Educators across Mass and US react to #HollistonInnovates News Story

On Thursday, November 9, a story appeared on a local Boston television station highlighting Holliston innovative approach to classroom instruction. For those of you who may have missed it, the link to the broadcast story is

Over the course of the next several days educators shared this story across social media. Reactions to the story we’re both strong and immediate and, in testimony to the power of social media, came from as far away as Hawaii. I thought my readers might find both the content and the strength of the reactions noteworthy.

One Massachusetts educator wrote: “Someone once gave me a plaque that read: ‘All that is necessary for evil to triumph is for good men/women to do nothing.’ Congratulations [to Holliston] on your MCAS stance! The policy makers in [community name deleted] haven’t a clue regarding what’s involved in the testing process: computers for all, classroom/testing space to accommodate all students, untimed testing resulting in some students spending the whole day testing, MCAS, PARCC, MCAS Next Generation, etc. I believe in accountability but they’ve gone too far. Hope your opinion is endorsed by other brave educators across the state.”

Another Massachusetts educator wrote: I so appreciate your courage in speaking out regarding MCAS. Twice this past week, I mentored teachers who were enacting ineffective pedagogy and when I suggested more engaging approaches, they cited MCAS prep as the reason for their lesson plan. We need more [districts] like you[rs], who know how high stakes standardized tests diminish students, waste valuable resources, and lead to poor educational practices by educators.”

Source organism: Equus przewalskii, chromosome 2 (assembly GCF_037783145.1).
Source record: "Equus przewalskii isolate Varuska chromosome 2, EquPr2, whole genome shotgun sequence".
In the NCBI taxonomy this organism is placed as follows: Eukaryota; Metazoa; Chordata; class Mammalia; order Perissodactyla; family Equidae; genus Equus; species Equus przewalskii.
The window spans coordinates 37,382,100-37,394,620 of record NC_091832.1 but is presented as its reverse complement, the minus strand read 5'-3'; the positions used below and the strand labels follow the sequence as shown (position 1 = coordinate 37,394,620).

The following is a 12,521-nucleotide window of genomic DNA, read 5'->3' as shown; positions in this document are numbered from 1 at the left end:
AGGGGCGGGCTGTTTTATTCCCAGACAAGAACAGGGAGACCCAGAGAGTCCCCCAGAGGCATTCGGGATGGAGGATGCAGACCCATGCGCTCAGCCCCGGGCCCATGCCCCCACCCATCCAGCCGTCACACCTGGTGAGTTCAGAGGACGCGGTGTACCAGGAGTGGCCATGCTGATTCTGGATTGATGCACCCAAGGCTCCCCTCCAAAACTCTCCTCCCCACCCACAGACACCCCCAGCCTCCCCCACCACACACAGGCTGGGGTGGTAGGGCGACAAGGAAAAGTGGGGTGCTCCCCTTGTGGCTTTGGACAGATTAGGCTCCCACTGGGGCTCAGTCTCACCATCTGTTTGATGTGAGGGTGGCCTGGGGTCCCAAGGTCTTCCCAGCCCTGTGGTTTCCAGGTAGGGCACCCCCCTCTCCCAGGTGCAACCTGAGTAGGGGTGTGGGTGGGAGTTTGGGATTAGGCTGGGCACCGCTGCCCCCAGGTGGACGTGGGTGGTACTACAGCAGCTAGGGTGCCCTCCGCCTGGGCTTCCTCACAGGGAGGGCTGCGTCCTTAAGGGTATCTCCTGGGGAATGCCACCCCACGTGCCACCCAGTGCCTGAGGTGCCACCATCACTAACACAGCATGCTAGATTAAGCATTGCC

The educator from Hawaii referenced above wrote: “Recently I had the privilege of reading an article regarding the new approach you are taking in your schools in Holliston, Mass. You stated in regards to the “teach to the test” approach that was being used : “ I am taking off your shackles”. Simply brilliant! Your wonderful comments and pro-active strategies to improve your schools have even made headlines on our lovely island of O’ahu- and the praise is well deserved! I wish there were more public schools who were as open minded to change as you are- in supporting and listening to your teachers which will surely filter down to the learning that is accomplished by your students…. So I say to you- bravo for listening and what an exciting future your teachers and students have in their learning! Aloha!”

Here at home, a Holliston parent emailed and remarked: ‘I just wanted to reach out to say how excited I am to be raising 4 children in the Holliston schools after seeing this interview and reading these words from the on-line article: ‘If I can graduate students who leave Holliston High School with passion and commitment and focus on their future, who are able to work with others, communicate and collaborate, and problem-solve with others and have a good global perspective and have a view of what they want to do in life, I think, frankly, I'm serving them better.’"

What strikes me most about these reactions is their intensity. While I recognize that there are probably a large number of folks who reacted negatively to the story and just didn’t share those negative reactions, the message was clearly a hit with educators who share my frustration with the paralyzing impact that state-wide assessments have had on teaching and learning. Those reactions have only encouraged me to speak out more.

In the end, I may not be able to change educational policy at the national or state level, but I can have some indirect impact on what goes on in Holliston’s classrooms every day. We will continue to seek the balance between teaching content and skill development, not for the sake of test-preparation, but because we want the content we teach to be essential and the teaching methods we use engaging and student-centered.

And if our #HollistonInnovates initiative inspires other educators or other districts to follow our lead -- so much the better.


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